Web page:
Very high ceilings may seem spacious and dramatic, but defaulting to white ceiling paint can blunt their impact. Coloring high ceilings dark instead of light creates a sense of infinity and draws the eye back to the walls and your eye-level furniture and accessories. Use the height of a room to inspire unconventional but memorable decor choices -- even in the nursery.
A high-style living room by day becomes a roofless theater set by night when you top all-white walls and trim with a charcoal, black or almost-black Russian violet ceiling. Recessed ceiling star-lights on dimmers "erase" the boundary between building and sky, opening the room to the night heavens. Painting the high ceiling in a dark shade is an easy way to transform a family-friendly room into grown-up turf after the kids are in bed. Hardwood floors, stained dark and polished; a sectional, upholstered in a deep shade that complements the ceiling paint; patterned poufs that pick up colors from the sectional; and carefully curated accessories are sophisticated and relaxed. The spare, uncluttered room is inviting in the shadows as the night stars twinkle overhead.
Toddlers in a high-ceilinged bedroom can have their own piece of the sky, twinkling over sweet dreams. Paint the ceiling navy or midnight blue in a room with powder-blue or blush-pink walls with a deep blue carpet. Use metallic silver or platinum paint to copy the constellations on the ceiling over the beds. Stellar accuracy gives little ones an early start on studying astronomy; fantasy provides a star canopy for fabulous bedtime stories. A modern star-shaped pendant lamp underscores the astral theme, and a crescent or full moon painted on a dark-blue pull-down window shade is the catalyst for a calming rendition of "Goodnight Moon" at the end of a busy day.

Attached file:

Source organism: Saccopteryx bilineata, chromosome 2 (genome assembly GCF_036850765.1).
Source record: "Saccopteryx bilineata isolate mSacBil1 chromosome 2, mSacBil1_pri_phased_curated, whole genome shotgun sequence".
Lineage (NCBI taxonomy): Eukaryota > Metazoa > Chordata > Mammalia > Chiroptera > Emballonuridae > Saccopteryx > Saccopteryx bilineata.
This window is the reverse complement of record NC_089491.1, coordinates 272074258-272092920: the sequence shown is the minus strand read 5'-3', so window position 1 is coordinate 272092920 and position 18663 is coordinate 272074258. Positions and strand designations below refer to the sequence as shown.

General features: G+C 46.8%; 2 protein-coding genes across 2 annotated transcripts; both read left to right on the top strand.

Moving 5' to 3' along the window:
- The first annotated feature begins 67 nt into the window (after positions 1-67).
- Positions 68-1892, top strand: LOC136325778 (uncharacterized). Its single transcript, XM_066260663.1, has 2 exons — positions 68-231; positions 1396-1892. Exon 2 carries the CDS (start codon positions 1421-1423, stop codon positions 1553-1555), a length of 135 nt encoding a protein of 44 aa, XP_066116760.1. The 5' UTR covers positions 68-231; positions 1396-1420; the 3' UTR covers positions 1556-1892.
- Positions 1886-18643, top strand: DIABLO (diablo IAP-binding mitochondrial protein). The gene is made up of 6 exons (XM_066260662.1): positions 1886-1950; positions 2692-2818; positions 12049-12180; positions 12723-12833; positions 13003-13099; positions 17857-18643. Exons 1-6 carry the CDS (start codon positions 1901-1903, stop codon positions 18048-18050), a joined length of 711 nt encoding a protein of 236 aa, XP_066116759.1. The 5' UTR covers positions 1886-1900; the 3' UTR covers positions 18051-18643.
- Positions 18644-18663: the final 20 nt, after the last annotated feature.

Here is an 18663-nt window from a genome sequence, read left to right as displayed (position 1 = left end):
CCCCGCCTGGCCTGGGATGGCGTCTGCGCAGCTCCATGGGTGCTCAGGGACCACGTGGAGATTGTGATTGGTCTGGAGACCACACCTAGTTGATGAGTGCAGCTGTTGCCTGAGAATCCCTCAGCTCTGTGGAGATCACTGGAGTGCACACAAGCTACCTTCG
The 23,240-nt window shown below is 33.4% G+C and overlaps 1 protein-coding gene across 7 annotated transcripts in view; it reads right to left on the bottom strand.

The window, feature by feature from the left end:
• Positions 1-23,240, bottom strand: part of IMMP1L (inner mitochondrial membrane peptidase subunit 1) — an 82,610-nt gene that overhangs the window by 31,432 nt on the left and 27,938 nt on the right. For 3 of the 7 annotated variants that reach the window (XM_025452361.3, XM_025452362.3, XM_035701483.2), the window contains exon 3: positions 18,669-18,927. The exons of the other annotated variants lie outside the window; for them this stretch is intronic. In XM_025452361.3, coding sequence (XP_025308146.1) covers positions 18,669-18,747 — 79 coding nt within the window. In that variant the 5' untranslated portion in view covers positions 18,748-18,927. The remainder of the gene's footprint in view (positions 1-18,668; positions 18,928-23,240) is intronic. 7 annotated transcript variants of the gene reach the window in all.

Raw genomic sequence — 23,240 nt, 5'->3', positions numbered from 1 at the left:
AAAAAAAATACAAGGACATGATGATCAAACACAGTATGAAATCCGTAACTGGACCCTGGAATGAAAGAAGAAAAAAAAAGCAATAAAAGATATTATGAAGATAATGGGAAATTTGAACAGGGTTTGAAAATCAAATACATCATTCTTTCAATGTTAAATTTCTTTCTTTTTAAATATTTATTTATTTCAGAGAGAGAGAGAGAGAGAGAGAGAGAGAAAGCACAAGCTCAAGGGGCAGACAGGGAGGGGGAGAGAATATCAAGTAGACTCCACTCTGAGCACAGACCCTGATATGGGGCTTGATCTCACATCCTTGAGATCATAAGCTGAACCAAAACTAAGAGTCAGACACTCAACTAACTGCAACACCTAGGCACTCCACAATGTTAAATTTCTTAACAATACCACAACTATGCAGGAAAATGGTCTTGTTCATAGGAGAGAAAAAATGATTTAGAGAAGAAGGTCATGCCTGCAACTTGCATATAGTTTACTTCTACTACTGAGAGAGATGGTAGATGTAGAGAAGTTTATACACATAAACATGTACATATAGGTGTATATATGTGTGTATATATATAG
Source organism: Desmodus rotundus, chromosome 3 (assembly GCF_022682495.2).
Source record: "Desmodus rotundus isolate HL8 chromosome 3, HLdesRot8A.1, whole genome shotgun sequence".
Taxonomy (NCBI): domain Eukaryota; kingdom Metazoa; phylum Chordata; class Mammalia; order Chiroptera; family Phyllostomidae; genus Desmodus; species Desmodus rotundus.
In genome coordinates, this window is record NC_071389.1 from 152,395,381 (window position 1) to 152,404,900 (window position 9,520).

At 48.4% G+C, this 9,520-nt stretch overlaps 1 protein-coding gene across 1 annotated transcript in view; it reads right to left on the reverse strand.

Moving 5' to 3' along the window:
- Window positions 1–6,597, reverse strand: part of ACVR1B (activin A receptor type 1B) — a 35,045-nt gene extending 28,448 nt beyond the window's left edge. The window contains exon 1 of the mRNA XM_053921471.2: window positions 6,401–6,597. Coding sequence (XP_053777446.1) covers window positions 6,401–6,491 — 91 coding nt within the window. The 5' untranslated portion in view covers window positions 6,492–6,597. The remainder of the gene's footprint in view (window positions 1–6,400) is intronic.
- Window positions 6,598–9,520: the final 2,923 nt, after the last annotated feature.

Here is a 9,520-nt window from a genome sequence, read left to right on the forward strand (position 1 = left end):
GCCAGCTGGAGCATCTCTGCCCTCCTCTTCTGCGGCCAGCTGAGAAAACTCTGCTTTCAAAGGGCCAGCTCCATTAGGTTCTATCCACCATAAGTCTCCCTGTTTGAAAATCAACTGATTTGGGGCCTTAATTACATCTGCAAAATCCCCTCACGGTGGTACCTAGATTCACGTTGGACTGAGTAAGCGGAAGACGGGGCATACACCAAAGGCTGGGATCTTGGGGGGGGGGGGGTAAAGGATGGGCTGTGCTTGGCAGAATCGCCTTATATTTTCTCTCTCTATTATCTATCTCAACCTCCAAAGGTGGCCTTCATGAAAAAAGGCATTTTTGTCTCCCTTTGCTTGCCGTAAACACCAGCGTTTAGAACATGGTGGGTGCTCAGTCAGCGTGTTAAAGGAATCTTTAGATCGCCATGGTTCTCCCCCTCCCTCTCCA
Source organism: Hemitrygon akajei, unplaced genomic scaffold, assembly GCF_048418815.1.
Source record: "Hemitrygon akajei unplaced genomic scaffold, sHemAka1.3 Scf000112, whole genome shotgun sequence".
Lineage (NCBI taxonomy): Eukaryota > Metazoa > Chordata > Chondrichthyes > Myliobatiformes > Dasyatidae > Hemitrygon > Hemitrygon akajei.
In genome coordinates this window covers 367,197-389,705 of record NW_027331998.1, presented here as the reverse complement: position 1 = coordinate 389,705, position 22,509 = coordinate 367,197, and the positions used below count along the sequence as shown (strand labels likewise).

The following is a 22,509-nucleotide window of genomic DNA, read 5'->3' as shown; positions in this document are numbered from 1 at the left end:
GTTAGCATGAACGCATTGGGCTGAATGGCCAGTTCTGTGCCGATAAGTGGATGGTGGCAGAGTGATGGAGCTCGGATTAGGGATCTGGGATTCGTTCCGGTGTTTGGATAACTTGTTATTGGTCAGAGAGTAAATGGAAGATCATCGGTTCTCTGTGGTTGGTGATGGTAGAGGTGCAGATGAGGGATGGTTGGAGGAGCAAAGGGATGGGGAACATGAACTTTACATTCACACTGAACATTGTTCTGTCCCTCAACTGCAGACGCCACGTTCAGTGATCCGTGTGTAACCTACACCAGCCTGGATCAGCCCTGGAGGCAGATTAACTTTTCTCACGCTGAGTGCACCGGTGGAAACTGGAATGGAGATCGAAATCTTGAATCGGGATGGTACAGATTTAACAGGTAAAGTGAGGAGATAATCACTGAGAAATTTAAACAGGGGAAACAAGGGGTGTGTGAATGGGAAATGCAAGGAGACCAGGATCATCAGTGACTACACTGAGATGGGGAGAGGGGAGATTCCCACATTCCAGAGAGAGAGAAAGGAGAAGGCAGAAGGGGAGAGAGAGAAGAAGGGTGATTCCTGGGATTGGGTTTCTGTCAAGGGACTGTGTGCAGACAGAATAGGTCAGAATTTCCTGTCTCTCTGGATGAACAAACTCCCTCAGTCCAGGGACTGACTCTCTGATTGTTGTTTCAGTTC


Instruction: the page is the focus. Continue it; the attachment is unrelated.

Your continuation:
Big, Wide World
The kids' room should be a land of imagination. High ceilings just give creative minds more room to roam. Paint the ceiling pewter, an elegant neutral shade, and "wallpaper" the center of it with very large maps or a map mural that can be at least partly deciphered from a vantage point below. Instead of traditional overhead lamps, focus a bar of mounted ceiling spots to highlight various continents or destinations. Collect globes to display on bookshelves, and add an oversize, kid-friendly atlas to a shared bedside table or desk. A map-ceiling could inspire a nautical or transportation theme for the room's decor. Framed travel posters or more maps will enliven dove-gray, mint-green or pastel maize walls.
A family room, dining room or kitchen with high ceilings takes on an old-fashioned ambiance when you cover the ceiling in faux tin tiles in dark or tarnished metallic paint. Real tin ceiling tiles are expensive and heavy to install, but the plastic reproductions look just as authentic after they are painted. Forget about white, cream or silver. Pewter, antique bronze or copper, nickel or brass are deeper, richer shades to set off color-washed walls, vintage tile and wooden-blade ceiling fans. Tiffany pendant lamps scatter mosaics of colored light on an aged-looking faux tin ceiling. In a kitchen, add a butcher-block island, styled like a solid, four-legged work table from a bakery or butcher shop. The dining room needs an antique pie safe with tarnished tin perforated door panels. A family room is ready for neighborhood pizza parties -- or the big game on the flat screen -- with a reproduction or salvaged wooden bar, complete with matching bar stools and mirrored back shelf.